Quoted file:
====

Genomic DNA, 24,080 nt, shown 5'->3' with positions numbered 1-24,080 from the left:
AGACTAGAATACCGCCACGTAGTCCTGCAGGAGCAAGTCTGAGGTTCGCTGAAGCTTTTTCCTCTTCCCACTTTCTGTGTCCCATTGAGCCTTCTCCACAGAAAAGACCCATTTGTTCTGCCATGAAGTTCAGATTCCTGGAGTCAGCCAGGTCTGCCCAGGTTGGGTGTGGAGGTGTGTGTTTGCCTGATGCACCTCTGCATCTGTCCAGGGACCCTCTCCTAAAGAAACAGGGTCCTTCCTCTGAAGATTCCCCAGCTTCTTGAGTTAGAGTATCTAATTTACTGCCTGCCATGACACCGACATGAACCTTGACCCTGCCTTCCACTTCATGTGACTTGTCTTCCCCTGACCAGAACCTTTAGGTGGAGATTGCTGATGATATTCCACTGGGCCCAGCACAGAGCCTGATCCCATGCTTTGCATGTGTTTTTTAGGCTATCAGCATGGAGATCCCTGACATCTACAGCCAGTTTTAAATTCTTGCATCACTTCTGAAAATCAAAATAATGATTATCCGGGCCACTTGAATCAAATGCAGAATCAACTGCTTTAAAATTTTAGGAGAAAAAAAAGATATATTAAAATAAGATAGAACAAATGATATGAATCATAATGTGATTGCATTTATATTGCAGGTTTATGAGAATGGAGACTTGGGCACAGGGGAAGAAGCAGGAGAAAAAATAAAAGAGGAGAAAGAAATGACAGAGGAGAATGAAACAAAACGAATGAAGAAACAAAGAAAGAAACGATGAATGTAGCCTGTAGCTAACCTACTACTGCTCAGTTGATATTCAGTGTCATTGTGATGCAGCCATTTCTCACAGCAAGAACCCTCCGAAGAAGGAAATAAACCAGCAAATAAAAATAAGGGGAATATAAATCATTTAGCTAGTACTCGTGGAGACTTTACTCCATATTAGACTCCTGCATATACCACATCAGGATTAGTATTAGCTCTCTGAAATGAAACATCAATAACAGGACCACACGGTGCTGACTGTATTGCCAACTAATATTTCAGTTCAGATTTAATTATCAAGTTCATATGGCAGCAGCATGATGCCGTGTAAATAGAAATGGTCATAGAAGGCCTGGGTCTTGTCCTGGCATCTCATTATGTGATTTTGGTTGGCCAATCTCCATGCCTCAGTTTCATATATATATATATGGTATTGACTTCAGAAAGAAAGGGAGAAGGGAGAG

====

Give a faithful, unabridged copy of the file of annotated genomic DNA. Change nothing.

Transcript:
Genomic DNA, 24,080 nt, shown 5'->3' with positions numbered 1-24,080 from the left:
AGACTAGAATACCGCCACGTAGTCCTGCAGGAGCAAGTCTGAGGTTCGCTGAAGCTTTTTCCTCTTCCCACTTTCTGTGTCCCATTGAGCCTTCTCCACAGAAAAGACCCATTTGTTCTGCCATGAAGTTCAGATTCCTGGAGTCAGCCAGGTCTGCCCAGGTTGGGTGTGGAGGTGTGTGTTTGCCTGATGCACCTCTGCATCTGTCCAGGGACCCTCTCCTAAAGAAACAGGGTCCTTCCTCTGAAGATTCCCCAGCTTCTTGAGTTAGAGTATCTAATTTACTGCCTGCCATGACACCGACATGAACCTTGACCCTGCCTTCCACTTCATGTGACTTGTCTTCCCCTGACCAGAACCTTTAGGTGGAGATTGCTGATGATATTCCACTGGGCCCAGCACAGAGCCTGATCCCATGCTTTGCATGTGTTTTTTAGGCTATCAGCATGGAGATCCCTGACATCTACAGCCAGTTTTAAATTCTTGCATCACTTCTGAAAATCAAAATAATGATTATCCGGGCCACTTGAATCAAATGCAGAATCAACTGCTTTAAAATTTTAGGAGAAAAAAAAGATATATTAAAATAAGATAGAACAAATGATATGAATCATAATGTGATTGCATTTATATTGCAGGTTTATGAGAATGGAGACTTGGGCACAGGGGAAGAAGCAGGAGAAAAAATAAAAGAGGAGAAAGAAATGACAGAGGAGAATGAAACAAAACGAATGAAGAAACAAAGAAAGAAACGATGAATGTAGCCTGTAGCTAACCTACTACTGCTCAGTTGATATTCAGTGTCATTGTGATGCAGCCATTTCTCACAGCAAGAACCCTCCGAAGAAGGAAATAAACCAGCAAATAAAAATAAGGGGAATATAAATCATTTAGCTAGTACTCGTGGAGACTTTACTCCATATTAGACTCCTGCATATACCACATCAGGATTAGTATTAGCTCTCTGAAATGAAACATCAATAACAGGACCACACGGTGCTGACTGTATTGCCAACTAATATTTCAGTTCAGATTTAATTATCAAGTTCATATGGCAGCAGCATGATGCCGTGTAAATAGAAATGGTCATAGAAGGCCTGGGTCTTGTCCTGGCATCTCATTATGTGATTTTGGTTGGCCAATCTCCATGCCTCAGTTTCATATATATATATATGGTATTGACTTCAGAAAGAAAGGGAGAAGGGAGAG